It's hard enough finding time to get your Estate planning in order, without having to wade through the legal jargon to figure out what it is you actually need to put in place for your future. To help, we'll be running a short series on some of the most common questions we get, and help to break them down for you.
So today, we are looking at the Power of Attorney.
There are two types of Powers of Attorney the first one is where a person referred to as the “Principal” appoints a person to handle their financial affairs referred to as the “Attorney” while the principal is incommunicado i.e. away on holidays, these Powers of Attorney are usually limited to a certain period of time.
The second Power of Attorney is an Enduring Power of Attorney, this is where a Principal appoints an Attorney to manage their financial affairs and if the document is registered with the Land Registry Services, the Attorney can sell the Principals property. The important point is that an Enduring Power of Attorney continues to operate when the principal has lost their ability to manage their financial affairs.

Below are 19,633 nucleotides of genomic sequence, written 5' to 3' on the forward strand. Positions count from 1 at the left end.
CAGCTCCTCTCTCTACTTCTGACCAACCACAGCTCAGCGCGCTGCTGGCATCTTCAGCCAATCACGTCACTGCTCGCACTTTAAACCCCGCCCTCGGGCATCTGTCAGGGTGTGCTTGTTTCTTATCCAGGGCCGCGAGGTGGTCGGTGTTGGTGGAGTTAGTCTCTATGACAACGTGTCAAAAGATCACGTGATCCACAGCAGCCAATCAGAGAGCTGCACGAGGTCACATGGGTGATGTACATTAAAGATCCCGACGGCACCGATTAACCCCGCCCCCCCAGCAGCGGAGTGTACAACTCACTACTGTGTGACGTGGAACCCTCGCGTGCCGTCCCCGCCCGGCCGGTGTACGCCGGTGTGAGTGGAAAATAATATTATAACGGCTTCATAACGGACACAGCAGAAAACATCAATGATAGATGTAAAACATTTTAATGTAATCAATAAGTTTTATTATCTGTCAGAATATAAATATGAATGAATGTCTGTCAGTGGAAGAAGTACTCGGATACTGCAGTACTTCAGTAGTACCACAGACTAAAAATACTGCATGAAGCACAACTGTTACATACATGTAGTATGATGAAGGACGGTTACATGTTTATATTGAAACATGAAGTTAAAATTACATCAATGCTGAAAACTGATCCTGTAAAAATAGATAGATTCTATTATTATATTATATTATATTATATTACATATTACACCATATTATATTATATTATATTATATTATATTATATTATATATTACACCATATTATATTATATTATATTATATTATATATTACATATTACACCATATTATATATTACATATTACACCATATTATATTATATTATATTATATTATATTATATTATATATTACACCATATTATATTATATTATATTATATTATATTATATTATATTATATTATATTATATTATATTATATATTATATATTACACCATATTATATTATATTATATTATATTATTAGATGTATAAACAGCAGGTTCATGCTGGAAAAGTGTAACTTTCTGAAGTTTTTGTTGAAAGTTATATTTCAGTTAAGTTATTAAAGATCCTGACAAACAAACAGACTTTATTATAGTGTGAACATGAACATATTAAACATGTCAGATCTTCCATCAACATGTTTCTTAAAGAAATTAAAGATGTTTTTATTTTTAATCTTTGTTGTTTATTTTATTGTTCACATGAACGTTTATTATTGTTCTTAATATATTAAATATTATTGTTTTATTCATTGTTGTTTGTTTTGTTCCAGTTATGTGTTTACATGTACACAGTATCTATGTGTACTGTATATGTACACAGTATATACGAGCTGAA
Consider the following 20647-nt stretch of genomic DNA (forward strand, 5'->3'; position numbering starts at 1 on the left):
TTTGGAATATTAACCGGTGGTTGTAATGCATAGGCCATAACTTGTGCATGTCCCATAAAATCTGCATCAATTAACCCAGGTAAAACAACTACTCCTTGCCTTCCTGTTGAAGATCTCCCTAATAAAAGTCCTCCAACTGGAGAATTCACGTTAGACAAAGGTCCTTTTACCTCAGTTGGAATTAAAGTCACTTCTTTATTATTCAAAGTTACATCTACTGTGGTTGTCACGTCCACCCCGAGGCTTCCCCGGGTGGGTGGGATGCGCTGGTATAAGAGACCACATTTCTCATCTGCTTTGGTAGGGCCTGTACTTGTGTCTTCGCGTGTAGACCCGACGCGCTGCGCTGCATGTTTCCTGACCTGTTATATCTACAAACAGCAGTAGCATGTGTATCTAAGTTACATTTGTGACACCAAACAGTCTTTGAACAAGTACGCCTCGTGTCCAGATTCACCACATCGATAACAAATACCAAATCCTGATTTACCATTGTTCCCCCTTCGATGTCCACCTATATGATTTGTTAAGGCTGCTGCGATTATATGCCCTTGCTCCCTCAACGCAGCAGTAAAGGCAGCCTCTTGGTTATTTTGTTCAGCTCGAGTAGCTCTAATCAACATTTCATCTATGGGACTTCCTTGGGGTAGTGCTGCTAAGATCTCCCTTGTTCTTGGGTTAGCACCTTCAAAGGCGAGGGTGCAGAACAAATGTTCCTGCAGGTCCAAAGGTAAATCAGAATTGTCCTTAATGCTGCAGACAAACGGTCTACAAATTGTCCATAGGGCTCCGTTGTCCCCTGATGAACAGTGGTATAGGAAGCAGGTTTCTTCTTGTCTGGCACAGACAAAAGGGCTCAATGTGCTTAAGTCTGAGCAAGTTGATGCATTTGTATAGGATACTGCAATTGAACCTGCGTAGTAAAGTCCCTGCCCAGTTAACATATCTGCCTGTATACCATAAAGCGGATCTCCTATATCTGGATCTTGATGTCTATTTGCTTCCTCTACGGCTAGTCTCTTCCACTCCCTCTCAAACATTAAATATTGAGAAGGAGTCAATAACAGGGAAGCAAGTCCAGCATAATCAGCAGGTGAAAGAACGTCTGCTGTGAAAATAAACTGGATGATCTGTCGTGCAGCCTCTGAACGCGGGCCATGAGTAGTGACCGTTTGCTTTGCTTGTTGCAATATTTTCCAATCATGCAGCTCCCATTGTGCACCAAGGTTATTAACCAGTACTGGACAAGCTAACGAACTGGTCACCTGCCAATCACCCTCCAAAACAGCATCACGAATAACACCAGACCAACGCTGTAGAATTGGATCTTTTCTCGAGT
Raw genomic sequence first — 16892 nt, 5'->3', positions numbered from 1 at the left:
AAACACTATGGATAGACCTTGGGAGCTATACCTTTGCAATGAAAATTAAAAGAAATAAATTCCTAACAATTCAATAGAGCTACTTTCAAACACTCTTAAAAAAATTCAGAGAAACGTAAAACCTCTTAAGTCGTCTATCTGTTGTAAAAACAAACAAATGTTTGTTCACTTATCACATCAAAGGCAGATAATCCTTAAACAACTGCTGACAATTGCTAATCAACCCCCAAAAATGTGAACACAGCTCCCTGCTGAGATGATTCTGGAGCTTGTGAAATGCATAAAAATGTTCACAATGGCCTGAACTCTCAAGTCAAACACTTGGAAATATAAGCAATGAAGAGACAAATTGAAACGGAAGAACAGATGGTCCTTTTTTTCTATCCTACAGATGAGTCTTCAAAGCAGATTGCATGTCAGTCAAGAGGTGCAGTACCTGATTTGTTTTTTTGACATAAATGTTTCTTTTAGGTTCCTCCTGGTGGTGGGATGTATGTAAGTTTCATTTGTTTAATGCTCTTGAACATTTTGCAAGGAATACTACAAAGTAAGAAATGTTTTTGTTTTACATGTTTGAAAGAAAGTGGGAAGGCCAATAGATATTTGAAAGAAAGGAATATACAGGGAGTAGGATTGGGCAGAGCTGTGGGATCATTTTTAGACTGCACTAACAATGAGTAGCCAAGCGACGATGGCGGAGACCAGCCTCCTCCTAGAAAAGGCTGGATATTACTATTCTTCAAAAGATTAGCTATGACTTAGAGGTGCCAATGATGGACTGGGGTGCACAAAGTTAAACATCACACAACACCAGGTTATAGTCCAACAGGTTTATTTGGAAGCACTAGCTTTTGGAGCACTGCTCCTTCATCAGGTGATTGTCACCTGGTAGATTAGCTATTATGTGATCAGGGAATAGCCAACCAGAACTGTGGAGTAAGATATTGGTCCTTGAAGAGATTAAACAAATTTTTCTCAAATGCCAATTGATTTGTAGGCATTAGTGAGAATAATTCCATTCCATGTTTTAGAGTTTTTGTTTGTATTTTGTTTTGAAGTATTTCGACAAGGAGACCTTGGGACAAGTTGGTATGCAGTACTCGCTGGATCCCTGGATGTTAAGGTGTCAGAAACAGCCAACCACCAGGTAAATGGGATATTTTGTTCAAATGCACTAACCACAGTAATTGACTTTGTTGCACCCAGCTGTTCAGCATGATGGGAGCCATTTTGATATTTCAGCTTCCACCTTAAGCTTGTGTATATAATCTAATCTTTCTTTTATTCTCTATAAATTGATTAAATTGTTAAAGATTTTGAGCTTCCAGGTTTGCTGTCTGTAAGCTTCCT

You can individualise your power of attorney by specifying when the attorney’s appointment commences, what powers the Attorney has and providing the Principal has capacity, the Principal can revoke the attorney’s appointment.
You can elect to start the enduring power of attorney immediately, or when your attorney thinks you need help managing your affairs, or when a doctor provides evidence that you need assistance managing your affairs.
The person or people you appoint as your power of attorney should be someone you trust absolutely, given the powers they will have.
An enduring power of attorney is just one estate planning document you may consider putting in place to prepare for the future.
We will look at what an enduring guardian is in our next article.
If you're not sure where to get started, or it's time to update your existing Estate plans, give our friendly team a call on (02) 6331 2911. We're here to help!
Shanaya Stapleton | Solicitor